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Credit: NASA/Viking 1 Orbiter


Apr 03, 2008
Fantastic Phobos

Conventional theory states that Phobos has been marred by repeated meteor impacts, but could electricity have played a significant role?

Phobos is the largest of the two moons of Mars. Deimos is so small that studying its surface has been problematic for astronomers because it cannot be readily observed from Earth. Only the Viking 2 orbiter captured close up images. Phobos, on the other hand, has been examined by Earth stations and by satellites sent to Mars orbit.

In the image above, Stickney crater is visible - a ten kilometer-wide excavation that is nearly the size of Phobos. In previous Thunderbolts Picture of the Day articles, objects with craters almost as large as themselves have been discussed. As we pointed out, the "impact" craters should have blasted the asteroids into fragments, but little sign of the collisions is visible other than the craters. In the case of Phobos, the moon is 28 by 20 kilometers in size, so the crater is nearly half as big! By what scientific measure can we conclude that smashing the moon with an impact of that size will not destroy it?

Some astronomers have reported that the striations and fracture lines evident around Stickney demonstrate that the moon did undergo severe shock and that it was distorted by the impact of whatever formed the crater. However, on closer examination it was revealed that the striations are, in reality, chains of small craters. No "fracture lines" are visible - no cracks as if from a titanic shock wave passing through the moon's body. In fact, the area surrounding the crater is rounded and smooth with no large blast debris (although the moon is covered with almost a meter of finely divided dust).

Because Phobos is in the same size range as some asteroids such as Mathilde, Eros and Ida, and it exhibits features like the relatively gigantic craters that are endemic to those bodies, what is the common event that creates such similar structures without obliterating the objects in the first place? The answer is electricity.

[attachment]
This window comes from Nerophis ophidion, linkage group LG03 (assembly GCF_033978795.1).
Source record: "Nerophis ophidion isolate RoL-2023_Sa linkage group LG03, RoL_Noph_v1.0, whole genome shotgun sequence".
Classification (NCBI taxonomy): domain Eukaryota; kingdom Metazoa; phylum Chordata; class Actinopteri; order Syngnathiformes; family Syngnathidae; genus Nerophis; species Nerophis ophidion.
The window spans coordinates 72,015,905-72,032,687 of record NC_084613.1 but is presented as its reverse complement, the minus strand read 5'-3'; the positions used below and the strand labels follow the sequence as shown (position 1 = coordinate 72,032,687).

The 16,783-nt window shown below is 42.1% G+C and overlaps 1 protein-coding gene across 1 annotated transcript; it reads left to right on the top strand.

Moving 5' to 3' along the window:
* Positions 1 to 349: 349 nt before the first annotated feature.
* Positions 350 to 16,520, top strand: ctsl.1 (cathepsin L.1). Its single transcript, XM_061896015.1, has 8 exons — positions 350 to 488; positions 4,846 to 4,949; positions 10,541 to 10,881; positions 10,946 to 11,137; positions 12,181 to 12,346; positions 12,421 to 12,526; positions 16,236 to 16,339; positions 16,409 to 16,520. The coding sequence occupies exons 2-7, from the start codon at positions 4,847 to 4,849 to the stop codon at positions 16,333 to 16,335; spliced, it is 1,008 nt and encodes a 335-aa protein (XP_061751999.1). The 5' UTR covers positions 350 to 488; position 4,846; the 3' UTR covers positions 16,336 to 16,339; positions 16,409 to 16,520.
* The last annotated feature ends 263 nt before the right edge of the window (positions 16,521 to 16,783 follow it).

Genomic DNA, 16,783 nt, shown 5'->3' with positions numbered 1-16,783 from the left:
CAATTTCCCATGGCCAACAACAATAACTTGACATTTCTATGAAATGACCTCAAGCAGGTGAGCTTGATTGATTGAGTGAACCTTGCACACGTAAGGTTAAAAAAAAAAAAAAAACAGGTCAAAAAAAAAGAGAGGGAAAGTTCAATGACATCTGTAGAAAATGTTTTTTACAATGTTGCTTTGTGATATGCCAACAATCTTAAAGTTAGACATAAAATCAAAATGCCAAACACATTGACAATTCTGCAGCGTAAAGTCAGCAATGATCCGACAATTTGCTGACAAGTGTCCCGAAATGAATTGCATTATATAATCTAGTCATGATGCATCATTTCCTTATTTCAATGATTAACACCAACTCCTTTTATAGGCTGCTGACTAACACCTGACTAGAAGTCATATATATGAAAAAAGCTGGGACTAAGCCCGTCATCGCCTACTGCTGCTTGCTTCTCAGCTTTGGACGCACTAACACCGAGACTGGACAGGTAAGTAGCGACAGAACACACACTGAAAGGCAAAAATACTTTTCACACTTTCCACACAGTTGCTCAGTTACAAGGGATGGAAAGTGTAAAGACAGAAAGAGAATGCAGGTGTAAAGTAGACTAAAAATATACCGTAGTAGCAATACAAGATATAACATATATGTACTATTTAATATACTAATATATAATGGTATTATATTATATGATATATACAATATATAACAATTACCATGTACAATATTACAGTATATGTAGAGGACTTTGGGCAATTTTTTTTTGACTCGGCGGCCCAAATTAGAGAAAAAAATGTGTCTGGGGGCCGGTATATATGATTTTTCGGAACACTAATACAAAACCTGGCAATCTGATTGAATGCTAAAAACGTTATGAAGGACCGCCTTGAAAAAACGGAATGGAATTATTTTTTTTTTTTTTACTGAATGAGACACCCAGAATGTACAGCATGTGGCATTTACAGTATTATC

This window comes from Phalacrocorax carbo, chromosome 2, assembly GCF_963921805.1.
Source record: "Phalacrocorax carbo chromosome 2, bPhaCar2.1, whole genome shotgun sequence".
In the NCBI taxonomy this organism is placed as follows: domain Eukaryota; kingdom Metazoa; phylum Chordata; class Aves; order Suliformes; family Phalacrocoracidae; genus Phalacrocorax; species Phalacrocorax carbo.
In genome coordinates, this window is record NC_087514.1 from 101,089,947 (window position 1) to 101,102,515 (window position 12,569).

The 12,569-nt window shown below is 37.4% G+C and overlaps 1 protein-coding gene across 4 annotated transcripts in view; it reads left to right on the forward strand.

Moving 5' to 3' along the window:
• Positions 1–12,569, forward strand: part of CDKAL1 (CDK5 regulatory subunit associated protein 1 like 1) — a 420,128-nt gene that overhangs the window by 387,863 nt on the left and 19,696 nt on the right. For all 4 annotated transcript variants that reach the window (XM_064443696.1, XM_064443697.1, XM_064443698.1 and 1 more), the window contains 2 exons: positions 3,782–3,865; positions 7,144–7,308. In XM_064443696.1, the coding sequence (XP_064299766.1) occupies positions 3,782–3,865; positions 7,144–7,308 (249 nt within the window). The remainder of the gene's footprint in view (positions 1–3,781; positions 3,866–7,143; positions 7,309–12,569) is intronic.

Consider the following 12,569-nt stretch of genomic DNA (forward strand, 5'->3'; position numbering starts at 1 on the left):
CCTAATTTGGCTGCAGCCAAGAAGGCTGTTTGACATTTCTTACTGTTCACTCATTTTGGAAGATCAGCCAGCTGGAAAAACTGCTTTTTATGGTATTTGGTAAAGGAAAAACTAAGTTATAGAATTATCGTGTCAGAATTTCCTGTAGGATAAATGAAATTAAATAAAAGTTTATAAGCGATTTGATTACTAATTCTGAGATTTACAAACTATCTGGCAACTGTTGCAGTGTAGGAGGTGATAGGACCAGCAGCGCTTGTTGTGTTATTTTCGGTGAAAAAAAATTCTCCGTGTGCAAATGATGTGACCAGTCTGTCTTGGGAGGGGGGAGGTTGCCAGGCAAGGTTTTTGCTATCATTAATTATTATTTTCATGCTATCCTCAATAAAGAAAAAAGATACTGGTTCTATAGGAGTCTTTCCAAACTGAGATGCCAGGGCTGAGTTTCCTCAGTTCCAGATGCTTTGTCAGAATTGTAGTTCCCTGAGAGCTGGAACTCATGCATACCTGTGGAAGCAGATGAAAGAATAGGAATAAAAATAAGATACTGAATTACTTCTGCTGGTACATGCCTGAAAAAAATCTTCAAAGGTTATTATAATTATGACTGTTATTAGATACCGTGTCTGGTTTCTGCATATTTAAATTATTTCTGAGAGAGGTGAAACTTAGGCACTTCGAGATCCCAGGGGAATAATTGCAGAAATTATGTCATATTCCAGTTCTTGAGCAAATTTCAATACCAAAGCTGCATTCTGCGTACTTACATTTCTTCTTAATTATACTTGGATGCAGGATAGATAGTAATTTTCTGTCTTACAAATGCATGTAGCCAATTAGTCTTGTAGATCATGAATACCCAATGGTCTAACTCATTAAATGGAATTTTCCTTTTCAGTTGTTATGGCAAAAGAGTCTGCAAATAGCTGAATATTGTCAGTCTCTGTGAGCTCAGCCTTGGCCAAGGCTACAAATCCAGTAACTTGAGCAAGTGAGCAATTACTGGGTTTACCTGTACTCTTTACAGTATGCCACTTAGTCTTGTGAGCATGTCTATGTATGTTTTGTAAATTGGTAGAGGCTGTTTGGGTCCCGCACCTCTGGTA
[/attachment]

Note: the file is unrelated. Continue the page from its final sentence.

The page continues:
In past reviews of Mars, for example, we have shown that it appears to have been immersed in a plasma flame sufficiently large to gouge out Valles Marineris, Olympus Mons and Arabia Terra in a relatively short period. Gigatons of rock and dust were literally ejected from the planet and thrown into space at escape velocity. Blocks of stone as large as Manhattan Island look like they fell from a great height and shattered on impact, leaving fields of enormous boulders with sharp, angular edges covering hundreds of square miles. Could it be that Phobos, Deimos, Ida and the rest are also the remnants of that overwhelming cataclysm?

In our potential scenario, the thunderbolts that carved up Mars threw these big chunks of its crust into orbit, as well as into long ellipses around the sun. While ramming through the electrical fields involved with the EDM process, they were smoothed and eroded by the arcs. The result is that Phobos and the asteroids mentioned are covered in dust, have little or no large boulders, are defined by huge craters and look like they're half-melted. Phobos does have one unique boulder, but its placement and size are a distinct anomaly.

In conclusion, Phobos and Deimos appear to be the remains of a catastrophic event that electrically devastated their parent planet, leaving them as wandering orphans forever looking down on what was once their home.

By Stephen Smith
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The Electric Sky and The Electric Universe available now!

    


Authors David Talbott and Wallace Thornhill introduce the reader to an age of planetary instability and earthshaking electrical events in ancient times. If their hypothesis is correct, it could not fail to alter many paths of scientific investigation.


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Professor of engineering Donald Scott systematically unravels the myths of the "Big Bang" cosmology, and he does so without resorting to black holes, dark matter, dark energy, neutron stars, magnetic "reconnection", or any other fictions needed to prop up a failed theory.

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In language designed for scientists and non-scientists alike, authors Wallace Thornhill and David Talbott show that even the greatest surprises of the space age are predictable patterns in an electric universe.


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  EXECUTIVE EDITORS:
David Talbott, Wallace Thornhill
     MANAGING EDITORS:
Steve Smith, Mel Acheson
  CONTRIBUTING EDITORS: Michael Armstrong, Dwardu Cardona,
Ev Cochrane, C.J. Ransom, Don Scott, Rens van der Sluijs, Ian Tresman
  WEBMASTER: Brian Talbott

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